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34-35 OrangeSky

In the Big Bend country of West Texas, a region composed of mountains, ocotillo flats, and grassy rangelands of the northern Chihuahuan Desert, weather is often a wily beast. A storm can rise above the arid plains in surprise puffs, turn wicked green in the blue of a Sunday afternoon, and then suddenly dissipate as if collapsing in the effort. Air currents, moisture, and temperature serve as the storm’s coconspirators, revising its characteristics in seemingly predictable yet uncanny ways. Ice, wind, and fire are its progenies, delivering a glass-shattering torrent of hailstones on a balmy spring day, kicking around a whirlwind of dust and flying debris, or, more devastating, striking up a wildfire with 100 million volts of electricity.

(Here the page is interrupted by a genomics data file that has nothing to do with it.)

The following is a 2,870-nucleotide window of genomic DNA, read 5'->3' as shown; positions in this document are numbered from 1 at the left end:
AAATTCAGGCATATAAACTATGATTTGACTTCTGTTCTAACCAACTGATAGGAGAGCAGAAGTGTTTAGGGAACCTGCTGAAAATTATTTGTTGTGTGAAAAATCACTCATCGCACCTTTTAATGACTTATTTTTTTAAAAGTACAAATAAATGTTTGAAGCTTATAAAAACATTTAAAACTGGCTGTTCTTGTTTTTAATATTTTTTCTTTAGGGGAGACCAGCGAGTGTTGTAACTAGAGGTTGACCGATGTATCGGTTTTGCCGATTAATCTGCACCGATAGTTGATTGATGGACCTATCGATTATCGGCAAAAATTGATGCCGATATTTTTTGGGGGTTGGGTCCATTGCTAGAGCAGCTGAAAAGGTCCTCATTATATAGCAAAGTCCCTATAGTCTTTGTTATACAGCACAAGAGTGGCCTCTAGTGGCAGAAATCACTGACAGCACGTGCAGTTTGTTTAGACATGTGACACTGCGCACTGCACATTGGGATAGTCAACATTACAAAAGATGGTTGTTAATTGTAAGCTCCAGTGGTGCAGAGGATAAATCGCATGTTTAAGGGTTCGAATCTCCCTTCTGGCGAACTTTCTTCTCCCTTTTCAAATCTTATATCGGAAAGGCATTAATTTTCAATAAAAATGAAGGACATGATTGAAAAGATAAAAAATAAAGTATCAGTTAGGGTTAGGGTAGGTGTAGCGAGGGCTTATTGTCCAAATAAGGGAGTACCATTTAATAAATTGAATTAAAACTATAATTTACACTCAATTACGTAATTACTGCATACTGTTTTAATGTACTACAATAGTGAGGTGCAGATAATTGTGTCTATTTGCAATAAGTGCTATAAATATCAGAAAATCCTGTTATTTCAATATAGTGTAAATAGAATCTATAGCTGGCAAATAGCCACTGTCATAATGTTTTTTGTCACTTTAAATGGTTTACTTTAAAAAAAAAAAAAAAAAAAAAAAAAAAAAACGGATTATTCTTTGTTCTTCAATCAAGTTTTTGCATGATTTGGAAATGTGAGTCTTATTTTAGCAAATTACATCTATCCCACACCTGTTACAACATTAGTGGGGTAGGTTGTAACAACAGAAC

Published in TRAVEL
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